FEWER Warrington residents fell into debt last year amid ‘enhanced’ financial support from the Government, new figures show.

The Money Advice Trust said these measures offered a ‘lifeline’ to many during the Covid pandemic, but it warned insolvency levels might rise again this winter.

People who take out formal insolvency solutions, such as bankruptcy or a voluntary arrangement to pay off their debt, are added to the Individual Insolvency Register – meaning they are formally in debt.

Insolvency Service data shows 395 people fell into debt in Warrington in 2020.

This was 30 per cent fewer than the year before, when 568 people were insolvent.

Of the cases of insolvency in Warrington last year, most (288) saw the person enter into an individual voluntary agreement with their creditors, while 36 went bankrupt.

A further 71 applied for a debt relief order, which allows those who cannot afford to pay their debt to stop paying them for a period, after which the debt is written off.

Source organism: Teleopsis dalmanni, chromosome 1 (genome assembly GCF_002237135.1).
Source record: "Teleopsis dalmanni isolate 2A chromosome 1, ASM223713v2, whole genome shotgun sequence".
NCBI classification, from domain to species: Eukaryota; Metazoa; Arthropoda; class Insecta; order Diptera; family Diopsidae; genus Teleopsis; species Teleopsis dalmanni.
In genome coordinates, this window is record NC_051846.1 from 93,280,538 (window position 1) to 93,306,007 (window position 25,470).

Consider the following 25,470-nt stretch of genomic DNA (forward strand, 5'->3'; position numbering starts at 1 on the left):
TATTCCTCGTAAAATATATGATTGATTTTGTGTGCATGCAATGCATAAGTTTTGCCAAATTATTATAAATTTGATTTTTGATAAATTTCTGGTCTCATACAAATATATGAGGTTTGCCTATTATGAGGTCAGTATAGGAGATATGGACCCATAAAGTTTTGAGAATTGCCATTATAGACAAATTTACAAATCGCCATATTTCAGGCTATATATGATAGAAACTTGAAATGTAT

Across England and Wales, 111,400 people went insolvent in 2020 – down from 121,900 in 2019, and the first annual fall in five years.

The Insolvency Service said this was likely to have been partly driven by ‘enhanced financial support’ put in place by the Government during the pandemic.

But Jane Tully, director of external affairs and partnerships at The Money Advice Trust, warned: “With many facing a difficult winter ahead, and with the full impact of the pandemic still to materialise on household finances, it is likely insolvency levels will rise again.

“It is therefore vital that people are able to access safe routes out of problem debt.”

Insolvency rates decreased from 2019 for all age groups across England and Wales, except for those aged 18 to 24.

In Warrington, 26 residents aged between 18 and 24 became insolvent last year.

At a rate of 18 in every 10,000 people in that age group in the area, this was down from 20 per 10,000 the year before.

StepChange said young people are some of the worst affected because they tend to have higher living costs, be in less secure work and are more likely to rent their home.

As support is withdrawn, Peter Tutton, head of policy at the debt charity, said he expects to see rising numbers of people – particularly the young – pushed into ‘unmanageable financial situations’.

Insolvency solutions will be the only option for some of them, but targeted support will be necessary for others, he added.